Support for Brazil president drops ahead of October vote

RIO DE JANEIRO Thu Mar 27, 2014 10:48am EDT

Brazil's President Dilma Rousseff speaks during a ceremony to sign concession contracts for duplication of highways in several Brazilian states, at the Planalto Palace in Brasilia March 12, 2014. REUTERS/Ueslei Marcelino

Brazil's President Dilma Rousseff speaks during a ceremony to sign concession contracts for duplication of highways in several Brazilian states, at the Planalto Palace in Brasilia March 12, 2014.

Credit: Reuters/Ueslei Marcelino

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RIO DE JANEIRO (Reuters) - Popular support for Brazilian President Dilma Rousseff has faltered ahead of October's presidential election, a poll showed Thursday, although she remains a favorite to win a second term.

With a sluggish economy, high inflation and a scandal surrounding Brazil's state-run oil company, Rousseff's personal approval rating has fallen to 51 percent from 56 percent in November, the survey by the Ibope polling institute and Brazil's National Industry Confederation showed.

Overall support for her administration fell to 36 percent from 43 percent in the previous poll, while 27 percent of those polled disapproved of the government, compared with 20 percent in November.

The drop in support reflects the challenges that Rousseff must overcome in a bid for re-election on October 5.

Though she and her party still enjoy widespread support because of economic gains made during the administration of former President Luiz Inácio Lula da Silva, her mentor and predecessor, Rousseff is currently presiding over the fourth year of lackluster growth in Latin America's largest economy.

Stubborn price increases and a lack of investment in the country's public services led to mass nationwide demonstrations last year that have caused many voters to question the governing Workers' Party's 12-year grip on the presidency.

Some voters are also critical of the billions of dollars worth of public funds that have been spent on 12 stadiums for soccer's World Cup, which kicks off in São Paulo June 12.

Struggling businesses, meanwhile, have increasingly complained about what they perceive as the government's short-sighted and interventionist management of the economy. Rousseff has focused mostly on curbing costs through tax breaks and price controls, not the sort of structural reforms that economists have long argued are necessary to make Brazil more efficient.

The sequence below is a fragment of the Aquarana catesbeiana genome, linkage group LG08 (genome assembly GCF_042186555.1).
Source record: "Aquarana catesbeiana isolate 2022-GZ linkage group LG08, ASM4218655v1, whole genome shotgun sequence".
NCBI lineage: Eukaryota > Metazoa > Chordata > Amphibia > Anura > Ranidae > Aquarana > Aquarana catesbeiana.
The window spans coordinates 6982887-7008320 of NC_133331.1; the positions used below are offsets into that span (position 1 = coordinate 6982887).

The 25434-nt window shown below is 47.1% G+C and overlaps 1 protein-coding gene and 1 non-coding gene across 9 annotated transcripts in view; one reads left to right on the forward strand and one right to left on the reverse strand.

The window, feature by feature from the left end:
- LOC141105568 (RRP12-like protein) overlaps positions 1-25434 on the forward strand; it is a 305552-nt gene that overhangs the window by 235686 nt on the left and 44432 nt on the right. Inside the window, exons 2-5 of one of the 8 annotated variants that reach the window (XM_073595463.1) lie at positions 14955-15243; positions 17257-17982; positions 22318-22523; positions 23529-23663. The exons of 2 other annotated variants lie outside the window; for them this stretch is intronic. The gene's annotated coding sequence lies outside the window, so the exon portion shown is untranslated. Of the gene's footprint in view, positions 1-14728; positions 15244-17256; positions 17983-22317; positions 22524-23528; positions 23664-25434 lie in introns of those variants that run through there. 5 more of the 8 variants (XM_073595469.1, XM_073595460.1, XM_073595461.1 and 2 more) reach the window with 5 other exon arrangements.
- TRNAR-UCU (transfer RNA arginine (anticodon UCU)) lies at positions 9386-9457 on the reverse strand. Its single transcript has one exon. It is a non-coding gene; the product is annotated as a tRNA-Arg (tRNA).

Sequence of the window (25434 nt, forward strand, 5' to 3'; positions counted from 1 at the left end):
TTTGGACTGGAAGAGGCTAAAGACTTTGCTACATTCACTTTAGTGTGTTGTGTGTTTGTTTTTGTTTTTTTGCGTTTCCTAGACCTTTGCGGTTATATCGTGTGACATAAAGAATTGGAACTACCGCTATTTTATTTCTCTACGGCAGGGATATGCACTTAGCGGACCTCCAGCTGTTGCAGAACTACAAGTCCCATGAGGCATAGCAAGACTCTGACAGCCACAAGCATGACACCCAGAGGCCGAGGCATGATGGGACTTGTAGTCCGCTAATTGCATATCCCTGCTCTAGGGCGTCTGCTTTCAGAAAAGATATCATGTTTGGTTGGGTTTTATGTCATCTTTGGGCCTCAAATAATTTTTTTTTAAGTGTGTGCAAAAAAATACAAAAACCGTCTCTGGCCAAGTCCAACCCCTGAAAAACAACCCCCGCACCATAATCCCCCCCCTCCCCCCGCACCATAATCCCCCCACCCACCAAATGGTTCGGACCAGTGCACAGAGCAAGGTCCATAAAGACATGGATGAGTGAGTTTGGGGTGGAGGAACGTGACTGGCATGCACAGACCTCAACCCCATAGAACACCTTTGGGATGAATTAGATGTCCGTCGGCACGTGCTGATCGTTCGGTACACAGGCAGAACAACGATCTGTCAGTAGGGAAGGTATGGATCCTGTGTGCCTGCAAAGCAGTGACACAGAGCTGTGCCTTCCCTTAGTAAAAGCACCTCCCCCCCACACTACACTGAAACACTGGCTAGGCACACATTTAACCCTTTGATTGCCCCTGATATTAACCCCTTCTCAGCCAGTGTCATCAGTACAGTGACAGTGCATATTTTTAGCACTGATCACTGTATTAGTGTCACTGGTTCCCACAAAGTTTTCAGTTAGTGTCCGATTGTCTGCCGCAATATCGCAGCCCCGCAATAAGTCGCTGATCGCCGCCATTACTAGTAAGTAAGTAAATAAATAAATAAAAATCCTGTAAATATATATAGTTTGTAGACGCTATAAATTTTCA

Recently, Rousseff has also been roiled by the ongoing scrutiny of a 2006 purchase of an oil refinery in Texas by Petroleo Brasileiro SA, the state-run energy company known as Petrobras. As chairwoman of the company's board at the time, Rousseff approved the transaction, which is now being criticized as too costly.

Still, other recent polls suggest that Rousseff is still likely to win re-election.

An Ibope poll of voter intentions last week found Rousseff has 43 percent of the electorate's support, against 15 percent for Senator Aecio Neves of the main opposition party and 7 percent for Eduardo Campos, governor of the northeastern state of Pernambuco.

(Additional reporting by Jefferson Ribeiro; Editing by Brian Winter; and Peter Galloway)

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Comments (2)
Note: support for Rousseff hasn’t dropped at all – The poll in question is exactly the same one IBOPE delivered a week before, in which voters, when asked about who they intended to vote for, Rousseff came in with a 43% clear lead ahead of the opposition.
But a week later yhey publish a slightly less relevant question, the one yoour article is based on, asking how satisfied you were with Gov performance.
So, as we can see, the media sometimes has a rather novel, (criative?)way to present the numbers.

Mar 29, 2014 7:46am EDT  --  Report as abuse
Note: support for Rousseff hasn’t dropped at all – The poll in question is exactly the same one IBOPE delivered a week before, in which voters, when asked about who they intended to vote for, Rousseff came in with a 43% clear lead ahead of the opposition.
But a week later yhey publish a slightly less relevant question, the one yoour article is based on, asking how satisfied you were with Gov performance.
So, as we can see, the media sometimes has a rather novel, (criative?)way to present the numbers.

Mar 29, 2014 7:46am EDT  --  Report as abuse
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